Being practical. Being philosophical.

by phil on Tuesday Apr 11, 2006 1:54 AM

I'm making a connection between my amateur interest in philosophy and how it relates to things I enjoy in life. One thing that seems to continuously give me pleasure are life hacks. By life hacks, I'm referring to tricks to make life easier. For example, when I was in high school, I picked up The Memory Book that taught a simple mnemonic system for memorizing things. With a minor initial investment, I was eventually able to breeze through subjects that depended largely on memorization. While my peers were studying 10 extra hours a week with flashcards, I spent 30 minutes.

In other words, on some level, I'm a very practical person. The example I gave is fairly low-level, but I think this practical attitude, for me, extends to trying to solve life's problems. Everywhere I see people who've been unhappy for long periods of time. I ask myself, "Why haven't they figured it out?" Why haven't they hacked their life into a happy narrative versus a sad one? Life is complicated, and fortune throws us many curve balls. How do we navigate with wit and efficiency? Philosophy comes into play because that's life-hacking on the highest level. If you understand the universe, in some ways, can you not then master it?

This site is named philosophistry to contrast with straight philosophy. Philosophy is Greek for "love (philos) of wisdom (sophos)." Philosophistry is Greek for "love (philos) of rhetoric (sophistry)." The sophists, in Ancient Greece, were practical philosophers who insisted on everyday usages of philosophy. They also accepted payment for their teaching, which labeled them—in the eyes of their peers like Aristotle—as "sell outs." My attitude to philosophy is to be practical on the highest level. Understanding the really high-level issues, "why are we here?" "who am I?" "what is reality" will lead to more effective solving of those problems. It just makes me feel more secure and competent having a deep understanding of universe.

I became more aware of my practical attitude toward philosophy when taking philosophy classes. I quickly discovered that there was a particular angle of philosophy that I was interested in that not all the students cared about. In particular, I always liked the small quotes that the professor would put on a slide at the beginning of the class. These quotes were like little keys that were now in my pocket. Or I also liked stories, parables, and vignettes. These became impressions, like little polaroids that I could quickly refer to to refresh myself on the topic. As a result, I loved the lectures. Just sit there for one hour, open your ears, and voila, instant upgrades to your life. The parts I didn't like were the essay writing and the critical discussion sessions. It wasn't my concern to analyze these issues to death.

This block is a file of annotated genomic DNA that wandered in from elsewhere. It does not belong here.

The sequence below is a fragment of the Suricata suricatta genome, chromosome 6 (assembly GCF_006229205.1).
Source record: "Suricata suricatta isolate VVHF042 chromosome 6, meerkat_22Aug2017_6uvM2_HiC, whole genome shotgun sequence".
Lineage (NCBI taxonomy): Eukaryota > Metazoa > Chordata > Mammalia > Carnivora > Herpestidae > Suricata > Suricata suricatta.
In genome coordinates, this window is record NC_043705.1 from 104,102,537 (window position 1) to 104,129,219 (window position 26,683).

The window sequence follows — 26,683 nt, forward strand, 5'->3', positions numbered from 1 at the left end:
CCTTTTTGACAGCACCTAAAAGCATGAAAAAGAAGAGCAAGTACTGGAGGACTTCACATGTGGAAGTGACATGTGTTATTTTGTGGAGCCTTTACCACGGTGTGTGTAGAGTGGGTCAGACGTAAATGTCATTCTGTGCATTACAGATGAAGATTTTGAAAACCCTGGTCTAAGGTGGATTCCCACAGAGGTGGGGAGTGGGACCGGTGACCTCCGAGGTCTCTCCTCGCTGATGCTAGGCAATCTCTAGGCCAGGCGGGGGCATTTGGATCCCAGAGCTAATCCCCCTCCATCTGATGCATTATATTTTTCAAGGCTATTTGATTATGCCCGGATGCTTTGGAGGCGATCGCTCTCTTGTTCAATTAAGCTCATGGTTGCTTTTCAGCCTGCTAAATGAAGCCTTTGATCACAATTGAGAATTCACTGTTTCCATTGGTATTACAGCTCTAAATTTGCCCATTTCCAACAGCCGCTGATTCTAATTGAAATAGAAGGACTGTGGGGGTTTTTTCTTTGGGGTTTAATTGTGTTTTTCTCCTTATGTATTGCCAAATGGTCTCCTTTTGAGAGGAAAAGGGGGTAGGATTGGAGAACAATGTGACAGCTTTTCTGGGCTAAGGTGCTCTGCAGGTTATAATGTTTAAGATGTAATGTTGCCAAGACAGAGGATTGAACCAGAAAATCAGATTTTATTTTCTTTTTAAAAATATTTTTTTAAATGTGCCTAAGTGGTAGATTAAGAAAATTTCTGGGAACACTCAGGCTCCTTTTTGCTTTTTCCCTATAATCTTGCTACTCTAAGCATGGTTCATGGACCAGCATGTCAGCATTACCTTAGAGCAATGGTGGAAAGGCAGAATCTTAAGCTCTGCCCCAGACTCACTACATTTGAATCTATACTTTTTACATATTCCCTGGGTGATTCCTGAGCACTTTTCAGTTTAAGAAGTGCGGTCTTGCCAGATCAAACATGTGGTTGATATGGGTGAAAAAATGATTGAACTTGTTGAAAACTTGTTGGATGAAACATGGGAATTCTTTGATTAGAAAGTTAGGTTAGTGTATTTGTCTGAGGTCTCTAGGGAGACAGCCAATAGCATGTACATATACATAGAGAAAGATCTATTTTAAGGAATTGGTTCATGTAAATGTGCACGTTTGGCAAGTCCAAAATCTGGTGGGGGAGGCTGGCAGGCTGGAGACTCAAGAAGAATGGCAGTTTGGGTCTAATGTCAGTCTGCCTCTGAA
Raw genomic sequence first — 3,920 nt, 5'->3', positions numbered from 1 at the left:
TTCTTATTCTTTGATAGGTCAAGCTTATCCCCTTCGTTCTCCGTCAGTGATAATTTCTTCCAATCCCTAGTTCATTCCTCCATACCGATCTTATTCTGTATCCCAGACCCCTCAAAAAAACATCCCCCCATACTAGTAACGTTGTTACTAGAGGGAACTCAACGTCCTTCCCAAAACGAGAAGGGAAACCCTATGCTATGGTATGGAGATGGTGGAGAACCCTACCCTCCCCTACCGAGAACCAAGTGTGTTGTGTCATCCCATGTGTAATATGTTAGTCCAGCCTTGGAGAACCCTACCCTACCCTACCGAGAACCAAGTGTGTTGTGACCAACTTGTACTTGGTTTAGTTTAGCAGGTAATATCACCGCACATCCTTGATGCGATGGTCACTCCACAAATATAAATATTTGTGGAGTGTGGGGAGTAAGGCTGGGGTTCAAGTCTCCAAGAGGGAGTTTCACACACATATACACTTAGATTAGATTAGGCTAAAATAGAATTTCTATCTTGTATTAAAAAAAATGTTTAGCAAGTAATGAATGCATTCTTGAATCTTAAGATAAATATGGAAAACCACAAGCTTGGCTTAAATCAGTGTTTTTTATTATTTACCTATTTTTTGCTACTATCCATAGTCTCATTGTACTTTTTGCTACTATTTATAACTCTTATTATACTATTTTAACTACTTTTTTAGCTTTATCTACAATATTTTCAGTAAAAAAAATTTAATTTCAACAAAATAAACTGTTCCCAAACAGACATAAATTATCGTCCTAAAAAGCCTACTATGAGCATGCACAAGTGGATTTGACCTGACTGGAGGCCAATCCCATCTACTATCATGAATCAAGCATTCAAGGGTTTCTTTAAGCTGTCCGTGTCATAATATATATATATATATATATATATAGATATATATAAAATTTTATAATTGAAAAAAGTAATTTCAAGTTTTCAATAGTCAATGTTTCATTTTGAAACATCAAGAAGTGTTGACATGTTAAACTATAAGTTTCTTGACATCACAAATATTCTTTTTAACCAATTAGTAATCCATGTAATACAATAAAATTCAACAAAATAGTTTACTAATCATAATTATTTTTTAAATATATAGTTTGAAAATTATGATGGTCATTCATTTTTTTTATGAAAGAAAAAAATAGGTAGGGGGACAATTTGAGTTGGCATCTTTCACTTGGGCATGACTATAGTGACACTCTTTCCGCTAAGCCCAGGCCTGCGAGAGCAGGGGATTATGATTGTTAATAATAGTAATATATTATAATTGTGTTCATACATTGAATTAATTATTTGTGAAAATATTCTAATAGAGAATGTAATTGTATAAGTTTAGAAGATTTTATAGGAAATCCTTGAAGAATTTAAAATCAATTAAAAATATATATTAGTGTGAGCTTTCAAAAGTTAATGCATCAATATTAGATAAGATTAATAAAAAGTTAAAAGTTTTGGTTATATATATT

For example, Plato's Allegory of the Cave. A philosopher walks into a cave and sees prisoners forced to stare at the shadows of performers. Instead, the philosopher sees the original performers. This Allegory has two levels of meaning. The most basic level is that things aren't what they seem. But the higher level issue is a metaphysical argument about the nature of substance and Objecthood, i.e. what does it mean to be real? To me, I'm more concerned with the former, with the practical lesson that everything is not what it appears.

It may seem like I'm looking at philosophy as merely nuggets for self-development. However, it's more sophisticated than that.

In my post, "Religion, Faith, Spirituality as a priori motivators," I allude to how your philosophy will trickle down to the rest of your life. If, for example, you feel that the universe is rife with meaning, then it will instruct your attitudes, values, and belief systems. You will form more serious relationships, for example, because you feel that it fits into a larger, important picture. Or you may have a greater sense of optimism because you retroactively assign meaning to otherwise unfortunate incidents. What you grasp philosophically affects your social life and your psychological coping strategies. All very practical, life-affecting stuff.

As a result, when I dig deep into philosophy, it's only to refine my models of understanding about the hard questions. It's not so important to me to be so precise or 100% sure about these things. I'd rather get a rough sense that orders things better. And besides, to spend time wracking my brain to butcher a particular thesis would just make life miserable.


JD said on April 11, 2006 11:13 AM:

A great college application essay!
I need some time to brood what you said.

Kiran said on May 7, 2006 5:39 AM:

Jus surfing net and saw ur posting.. It was good.. But what does being practical in a real sence means..

poopie said on November 1, 2007 5:21 PM:


katie said on April 29, 2008 10:47 AM:

I was just thinking about being practical, how close am I to that goal? What you said actually struck a cord in me. I had to change my way of thinking in order to grow. I went about life for the last twenty years and could never understand philosphy. Today I could relate because of changing myself from the inside out. Thanks.

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